Assessment of potential antibacterial drug targets

  • Laura Diaz Saez

    Student thesis: Doctoral ThesisDoctor of Philosophy


    The alarming increase in antibacterial drug resistance indicates an urgent need to develop new drugs. This project aimed to assess and select potential antibacterial targets and carry out initial biochemical characterisation concentrating on enzymes from biowarfare agents Bacillus anthracis, Burkholderia pseudomallei, Francisella tularensis and Yersinia pestis. The overall objective is to combine genetic and chemical studies to validate, or not, targets for early stage drug discovery.In collaboration with the Dstl (Defence Science and Technology Laboratory), a series of potential targets were selected. This was carried out using essentiality prediction data from the Dstl labs, information at AEROPATH and ChEMBL databases, and the literature. Once ten different targets were selected, recombinant protein production was carried out to support structural and biochemical characterisation. Seven proteins were successfully purified and four of them prioritised for further studies. These are kynurenine formamidase (KynB), D-alanine—D-alanine ligase (Ddl), caseinolytic protease subunit P (ClpP), and the dihydrofolate synthase:folyl-poly-glutamate synthase (bifunctional protein FolC). X-ray crystallography was used to determine protein structures of KynB, Ddl and ClpP from various bacteria. Additionally, different enzymatic and binding assays were applied to assess kinetic parameters of KynB, Ddl and FolC, and compound library screenings were carried out for Ddl. In parallel, the genetic validation of these targets was being carried out by the Dstl.KynB is an important enzyme in tryptophan metabolism and predicted to be essential in Pseudomonas aeruginosa. The B. anthracis, B. cenocepacia and P. aeruginosa KynB structures showed an amidase fold not previously described, with a distinctive binuclear Zn2+ catalytic site that indicated a distinct reaction mechanism. Whilst the characterisation of the enzyme was ongoing, the Dstl lab reported the gene as non-essential and so no additional chemical validation was pursued. Ddl generates a precursor for the peptidoglycan layer and appears to be an essential protein in several Gram-negative bacteria. The structure of B. pseudomallei Ddl (BpDdl) in the presence of the co-factor and the reaction product D-alanyl-D-alanine (1.5 Å resolution) gives information about the substrate-binding site. Biolayer interferometry (BLI) and high-throughput (HTP) assay protocols were developed and applied. Despite testing around 22,000 compounds no inhibitors or suitable hits were found. This suggests BpDdl is a challenging target and a different approach for drug discovery might have to be considered. Fourteen ClpP subunits form a proteolytic complex which presents two different conformations; open and compressed. Structures of F. turalensis ClpP (FtClpP) with open and compressed conformations have been determined indicating this major conformational change is caused by a loop rearrangement at the proteasome inner canal that leads to the protease active site. FolC is an essential protein for the synthesis of folyl-poly-glutamates, a reference pathway for drug development. A new enzymatic assay, using malachite green, has been identified and used to confirm Y. pestis FolC activity. Such an assay could be used to determine kinetic parameters and to develop a HTP assay.The studies carried out informed about potential antibacterial target structures and biochemical properties. Protocols have been developed for protein recombinant expression, purification, crystallisation and structure determination as well as enzymatic assay development and compound library screens.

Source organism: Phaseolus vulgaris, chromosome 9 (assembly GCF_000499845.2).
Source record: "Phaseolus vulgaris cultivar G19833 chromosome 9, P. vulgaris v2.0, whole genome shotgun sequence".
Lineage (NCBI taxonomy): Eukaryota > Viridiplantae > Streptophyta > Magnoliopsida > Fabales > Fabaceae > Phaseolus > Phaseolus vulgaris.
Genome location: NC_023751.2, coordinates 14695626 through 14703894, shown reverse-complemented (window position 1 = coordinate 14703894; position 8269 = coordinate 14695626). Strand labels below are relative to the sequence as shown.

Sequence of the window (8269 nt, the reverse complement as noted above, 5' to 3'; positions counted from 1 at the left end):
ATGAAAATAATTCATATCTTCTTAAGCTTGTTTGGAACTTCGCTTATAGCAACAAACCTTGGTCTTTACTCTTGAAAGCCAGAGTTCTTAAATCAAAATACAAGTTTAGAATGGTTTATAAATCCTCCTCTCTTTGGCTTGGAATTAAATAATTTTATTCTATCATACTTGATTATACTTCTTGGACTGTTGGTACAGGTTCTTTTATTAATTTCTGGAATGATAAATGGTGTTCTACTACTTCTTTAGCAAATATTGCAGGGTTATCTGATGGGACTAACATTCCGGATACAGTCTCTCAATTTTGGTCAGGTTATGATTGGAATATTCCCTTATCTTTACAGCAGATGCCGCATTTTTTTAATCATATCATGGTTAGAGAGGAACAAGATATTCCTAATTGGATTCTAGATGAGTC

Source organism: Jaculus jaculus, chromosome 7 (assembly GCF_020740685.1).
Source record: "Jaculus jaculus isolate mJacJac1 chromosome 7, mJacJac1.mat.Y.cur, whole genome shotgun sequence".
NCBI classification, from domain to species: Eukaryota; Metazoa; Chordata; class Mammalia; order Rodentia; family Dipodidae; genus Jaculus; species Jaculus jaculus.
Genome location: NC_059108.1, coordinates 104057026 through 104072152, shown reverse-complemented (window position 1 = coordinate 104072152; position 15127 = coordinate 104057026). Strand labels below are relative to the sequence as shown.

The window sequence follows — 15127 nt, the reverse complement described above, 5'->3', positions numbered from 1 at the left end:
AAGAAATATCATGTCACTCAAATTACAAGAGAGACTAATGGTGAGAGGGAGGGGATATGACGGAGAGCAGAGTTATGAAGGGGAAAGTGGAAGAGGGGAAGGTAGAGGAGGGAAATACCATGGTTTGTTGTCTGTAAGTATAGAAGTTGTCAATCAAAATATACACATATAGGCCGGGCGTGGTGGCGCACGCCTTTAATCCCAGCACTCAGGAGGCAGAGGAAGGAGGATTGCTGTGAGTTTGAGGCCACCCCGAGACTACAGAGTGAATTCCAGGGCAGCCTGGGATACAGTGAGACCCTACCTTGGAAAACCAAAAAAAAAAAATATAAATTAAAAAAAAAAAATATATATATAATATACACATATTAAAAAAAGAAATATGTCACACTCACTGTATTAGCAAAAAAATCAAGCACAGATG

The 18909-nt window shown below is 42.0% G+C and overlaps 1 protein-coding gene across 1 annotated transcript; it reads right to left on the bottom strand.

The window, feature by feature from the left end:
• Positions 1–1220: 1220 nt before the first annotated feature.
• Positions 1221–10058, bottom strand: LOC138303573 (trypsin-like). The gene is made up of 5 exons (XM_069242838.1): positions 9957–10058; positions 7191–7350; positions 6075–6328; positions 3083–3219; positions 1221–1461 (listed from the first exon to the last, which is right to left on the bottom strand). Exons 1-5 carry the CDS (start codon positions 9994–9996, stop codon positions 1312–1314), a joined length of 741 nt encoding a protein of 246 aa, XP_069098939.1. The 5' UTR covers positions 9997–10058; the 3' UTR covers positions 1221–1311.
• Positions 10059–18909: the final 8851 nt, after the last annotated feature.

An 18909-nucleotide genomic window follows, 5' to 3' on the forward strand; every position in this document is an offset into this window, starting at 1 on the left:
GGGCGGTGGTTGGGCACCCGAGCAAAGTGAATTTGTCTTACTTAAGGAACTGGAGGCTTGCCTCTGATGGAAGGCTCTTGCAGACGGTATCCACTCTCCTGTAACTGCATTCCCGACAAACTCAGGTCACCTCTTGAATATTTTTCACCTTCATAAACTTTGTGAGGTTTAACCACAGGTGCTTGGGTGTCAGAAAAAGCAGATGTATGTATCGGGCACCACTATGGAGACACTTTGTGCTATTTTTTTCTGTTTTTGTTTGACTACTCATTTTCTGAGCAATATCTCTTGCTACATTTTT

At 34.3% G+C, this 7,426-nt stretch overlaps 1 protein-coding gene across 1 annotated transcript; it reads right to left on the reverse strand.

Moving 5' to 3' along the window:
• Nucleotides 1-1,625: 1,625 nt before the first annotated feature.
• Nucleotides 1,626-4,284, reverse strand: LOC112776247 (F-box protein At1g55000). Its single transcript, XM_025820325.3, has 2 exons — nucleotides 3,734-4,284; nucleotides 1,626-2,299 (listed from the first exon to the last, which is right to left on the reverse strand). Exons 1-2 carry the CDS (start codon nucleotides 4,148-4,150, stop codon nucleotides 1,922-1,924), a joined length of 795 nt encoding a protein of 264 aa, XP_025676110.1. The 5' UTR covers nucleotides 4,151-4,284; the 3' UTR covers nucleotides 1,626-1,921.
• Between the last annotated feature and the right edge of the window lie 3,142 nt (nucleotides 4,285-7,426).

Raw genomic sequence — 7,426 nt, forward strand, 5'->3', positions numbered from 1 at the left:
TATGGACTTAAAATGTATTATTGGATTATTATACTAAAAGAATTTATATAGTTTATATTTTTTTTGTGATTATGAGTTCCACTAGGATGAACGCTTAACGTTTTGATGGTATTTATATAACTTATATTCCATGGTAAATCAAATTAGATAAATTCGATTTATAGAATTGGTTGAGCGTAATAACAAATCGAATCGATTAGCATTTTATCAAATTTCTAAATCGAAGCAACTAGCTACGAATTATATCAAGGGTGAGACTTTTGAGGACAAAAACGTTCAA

Date of Award2016
    Original languageEnglish
    SponsorsDefence Science and Technology Laboratory
    SupervisorBill Hunter (Supervisor)

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